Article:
What is the role of psychotherapy in the treatment of persistent depressive disorder (dysthymia)?

Updated: Oct 01, 2019
  • Author: Jerry L Halverson, MD; Chief Editor: David Bienenfeld, MD  more...
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Answer

Several types of therapy, including psychodynamic, cognitive behavioral, and interpersonal therapy, have been demonstrated in controlled studies to be effective in the treatment of depression and dysthymia.

Short- and long-term psychodynamic psychotherapy are effective for depressive disorders; in particular, they help in developing an individual’s understanding of their relationships and decrease maladaptive interpersonal interactions. [26, 27]

Cognitive behavioral therapy (CBT) is a structured, time-limited treatment that involves recognizing and restructuring cognitive processes leading to depression and noting the relationship between depressive cognitions, mood state, and the individual’s behavior. Cognitive strategies, such as reformulating distorted thinking, and behavioral strategies, such as daily activity scheduling, are effective for depressive symptoms.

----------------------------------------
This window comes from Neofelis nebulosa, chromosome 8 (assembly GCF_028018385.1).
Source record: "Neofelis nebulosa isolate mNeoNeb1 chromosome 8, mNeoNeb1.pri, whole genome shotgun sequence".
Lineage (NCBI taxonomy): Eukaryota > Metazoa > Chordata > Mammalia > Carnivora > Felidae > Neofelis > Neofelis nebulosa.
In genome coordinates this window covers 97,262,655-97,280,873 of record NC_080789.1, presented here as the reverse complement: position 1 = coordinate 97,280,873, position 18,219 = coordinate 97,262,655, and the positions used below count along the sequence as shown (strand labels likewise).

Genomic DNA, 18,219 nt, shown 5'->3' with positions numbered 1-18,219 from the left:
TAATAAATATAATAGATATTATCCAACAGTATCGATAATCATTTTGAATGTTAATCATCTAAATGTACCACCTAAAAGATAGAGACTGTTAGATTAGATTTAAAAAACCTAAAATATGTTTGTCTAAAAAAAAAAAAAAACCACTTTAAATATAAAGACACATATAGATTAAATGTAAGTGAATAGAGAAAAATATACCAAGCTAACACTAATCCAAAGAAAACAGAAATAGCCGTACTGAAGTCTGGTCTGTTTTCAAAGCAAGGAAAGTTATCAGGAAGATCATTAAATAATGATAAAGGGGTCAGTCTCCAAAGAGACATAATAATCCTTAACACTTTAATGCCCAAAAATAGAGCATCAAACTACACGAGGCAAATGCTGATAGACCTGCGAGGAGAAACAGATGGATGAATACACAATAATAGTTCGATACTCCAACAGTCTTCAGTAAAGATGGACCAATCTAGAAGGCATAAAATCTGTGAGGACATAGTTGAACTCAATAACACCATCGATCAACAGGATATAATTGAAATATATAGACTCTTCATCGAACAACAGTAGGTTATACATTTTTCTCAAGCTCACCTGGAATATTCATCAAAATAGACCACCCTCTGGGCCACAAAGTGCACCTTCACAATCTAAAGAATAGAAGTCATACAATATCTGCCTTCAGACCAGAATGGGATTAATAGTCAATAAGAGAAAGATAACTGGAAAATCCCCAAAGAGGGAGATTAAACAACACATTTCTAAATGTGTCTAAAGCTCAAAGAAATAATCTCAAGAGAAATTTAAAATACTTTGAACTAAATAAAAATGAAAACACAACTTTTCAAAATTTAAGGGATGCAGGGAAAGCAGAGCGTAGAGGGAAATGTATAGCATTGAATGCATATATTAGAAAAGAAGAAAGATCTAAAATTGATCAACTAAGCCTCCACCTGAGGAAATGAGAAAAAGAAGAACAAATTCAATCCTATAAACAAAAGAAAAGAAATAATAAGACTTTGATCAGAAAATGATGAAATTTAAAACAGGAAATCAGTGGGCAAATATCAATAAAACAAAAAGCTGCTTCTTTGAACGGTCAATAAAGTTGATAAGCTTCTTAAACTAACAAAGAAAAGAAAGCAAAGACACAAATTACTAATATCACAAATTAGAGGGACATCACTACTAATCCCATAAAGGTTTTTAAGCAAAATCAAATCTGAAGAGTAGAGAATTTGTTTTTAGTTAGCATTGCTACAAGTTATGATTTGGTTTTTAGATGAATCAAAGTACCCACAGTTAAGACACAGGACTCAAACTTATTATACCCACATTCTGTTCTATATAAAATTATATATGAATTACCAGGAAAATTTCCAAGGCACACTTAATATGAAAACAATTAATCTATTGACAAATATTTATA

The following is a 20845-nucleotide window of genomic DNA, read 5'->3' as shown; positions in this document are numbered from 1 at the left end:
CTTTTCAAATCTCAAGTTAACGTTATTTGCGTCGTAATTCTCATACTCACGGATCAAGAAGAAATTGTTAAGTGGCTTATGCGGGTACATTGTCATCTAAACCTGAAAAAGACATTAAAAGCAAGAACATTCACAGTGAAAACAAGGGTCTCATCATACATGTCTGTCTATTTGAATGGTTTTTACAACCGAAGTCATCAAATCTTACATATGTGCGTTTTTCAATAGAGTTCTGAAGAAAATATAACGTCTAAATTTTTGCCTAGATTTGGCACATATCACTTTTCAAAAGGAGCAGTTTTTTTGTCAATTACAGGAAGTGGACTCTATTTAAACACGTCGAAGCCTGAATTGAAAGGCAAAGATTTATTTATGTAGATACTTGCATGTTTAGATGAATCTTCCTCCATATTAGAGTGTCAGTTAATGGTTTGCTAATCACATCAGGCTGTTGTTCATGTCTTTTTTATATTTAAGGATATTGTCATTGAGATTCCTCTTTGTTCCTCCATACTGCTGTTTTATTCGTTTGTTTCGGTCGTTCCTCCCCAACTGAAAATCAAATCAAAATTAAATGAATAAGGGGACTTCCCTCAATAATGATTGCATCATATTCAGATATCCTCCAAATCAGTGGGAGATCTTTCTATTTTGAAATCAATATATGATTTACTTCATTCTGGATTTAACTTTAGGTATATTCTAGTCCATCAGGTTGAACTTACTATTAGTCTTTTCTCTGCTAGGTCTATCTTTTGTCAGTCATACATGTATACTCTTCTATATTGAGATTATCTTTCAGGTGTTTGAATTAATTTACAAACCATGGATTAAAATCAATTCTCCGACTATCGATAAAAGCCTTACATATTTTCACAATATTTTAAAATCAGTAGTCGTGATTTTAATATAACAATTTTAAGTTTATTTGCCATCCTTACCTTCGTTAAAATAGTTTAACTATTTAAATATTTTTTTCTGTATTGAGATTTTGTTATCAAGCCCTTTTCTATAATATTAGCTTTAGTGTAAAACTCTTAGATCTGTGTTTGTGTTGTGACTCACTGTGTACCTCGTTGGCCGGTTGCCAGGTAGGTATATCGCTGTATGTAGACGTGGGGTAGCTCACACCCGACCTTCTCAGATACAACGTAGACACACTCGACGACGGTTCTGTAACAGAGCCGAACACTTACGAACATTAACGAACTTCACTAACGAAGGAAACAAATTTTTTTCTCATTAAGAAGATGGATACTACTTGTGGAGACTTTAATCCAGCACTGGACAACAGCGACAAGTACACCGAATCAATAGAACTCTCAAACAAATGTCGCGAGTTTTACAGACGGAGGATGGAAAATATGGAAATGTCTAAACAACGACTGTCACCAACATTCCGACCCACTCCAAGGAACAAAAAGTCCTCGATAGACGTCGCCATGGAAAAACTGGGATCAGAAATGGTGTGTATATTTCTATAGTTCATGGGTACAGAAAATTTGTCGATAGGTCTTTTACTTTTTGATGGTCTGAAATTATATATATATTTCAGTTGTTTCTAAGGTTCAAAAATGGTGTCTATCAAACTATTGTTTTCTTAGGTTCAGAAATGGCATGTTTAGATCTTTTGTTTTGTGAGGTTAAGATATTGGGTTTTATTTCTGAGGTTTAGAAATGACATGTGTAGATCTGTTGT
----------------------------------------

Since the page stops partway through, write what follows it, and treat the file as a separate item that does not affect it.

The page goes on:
Interpersonal therapy (IPT) is also a structured, time-limited treatment. This therapy focuses on current problems and the interpersonal context in which they occur. Success in solving interpersonal conflicts in IPT is associated with improved symptoms of dysthymia. [28, 29]

Although research in this area is limited, group therapy, including CBT and IPT groups, may be helpful for people with dysthymia. [30, 31]


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